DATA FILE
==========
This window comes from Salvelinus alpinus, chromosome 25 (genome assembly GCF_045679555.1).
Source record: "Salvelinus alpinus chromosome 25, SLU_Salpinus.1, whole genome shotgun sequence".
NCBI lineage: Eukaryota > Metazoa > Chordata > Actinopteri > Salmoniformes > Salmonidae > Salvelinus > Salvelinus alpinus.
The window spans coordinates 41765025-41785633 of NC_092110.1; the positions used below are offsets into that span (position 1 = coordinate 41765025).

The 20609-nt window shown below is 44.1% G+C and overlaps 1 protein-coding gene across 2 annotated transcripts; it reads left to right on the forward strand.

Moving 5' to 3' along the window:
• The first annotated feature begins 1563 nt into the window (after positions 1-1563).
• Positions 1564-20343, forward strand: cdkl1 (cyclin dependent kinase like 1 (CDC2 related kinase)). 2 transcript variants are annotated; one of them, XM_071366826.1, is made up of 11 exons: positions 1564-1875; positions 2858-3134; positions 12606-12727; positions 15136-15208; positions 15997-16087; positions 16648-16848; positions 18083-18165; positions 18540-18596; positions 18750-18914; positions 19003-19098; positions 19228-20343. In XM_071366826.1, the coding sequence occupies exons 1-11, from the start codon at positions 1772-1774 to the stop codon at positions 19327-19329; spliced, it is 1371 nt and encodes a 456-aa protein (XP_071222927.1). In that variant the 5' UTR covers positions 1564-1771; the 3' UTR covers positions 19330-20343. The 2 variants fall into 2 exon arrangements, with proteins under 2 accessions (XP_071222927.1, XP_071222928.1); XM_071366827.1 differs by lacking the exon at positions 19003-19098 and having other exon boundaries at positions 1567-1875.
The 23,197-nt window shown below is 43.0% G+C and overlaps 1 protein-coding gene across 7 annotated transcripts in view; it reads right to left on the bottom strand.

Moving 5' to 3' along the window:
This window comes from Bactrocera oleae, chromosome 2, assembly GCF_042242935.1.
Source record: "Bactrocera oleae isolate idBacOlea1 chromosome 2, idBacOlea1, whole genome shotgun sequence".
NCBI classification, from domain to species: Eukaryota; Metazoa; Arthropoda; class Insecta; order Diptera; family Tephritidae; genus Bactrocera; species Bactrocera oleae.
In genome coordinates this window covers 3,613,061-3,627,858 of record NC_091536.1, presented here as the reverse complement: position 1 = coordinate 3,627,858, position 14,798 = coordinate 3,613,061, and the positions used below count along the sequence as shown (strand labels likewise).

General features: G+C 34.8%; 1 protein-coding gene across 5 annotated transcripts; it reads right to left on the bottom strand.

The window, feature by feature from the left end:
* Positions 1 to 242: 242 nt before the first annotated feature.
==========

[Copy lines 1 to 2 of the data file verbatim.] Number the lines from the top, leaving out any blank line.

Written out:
This window comes from Salvelinus alpinus, chromosome 25 (genome assembly GCF_045679555.1).
Source record: "Salvelinus alpinus chromosome 25, SLU_Salpinus.1, whole genome shotgun sequence".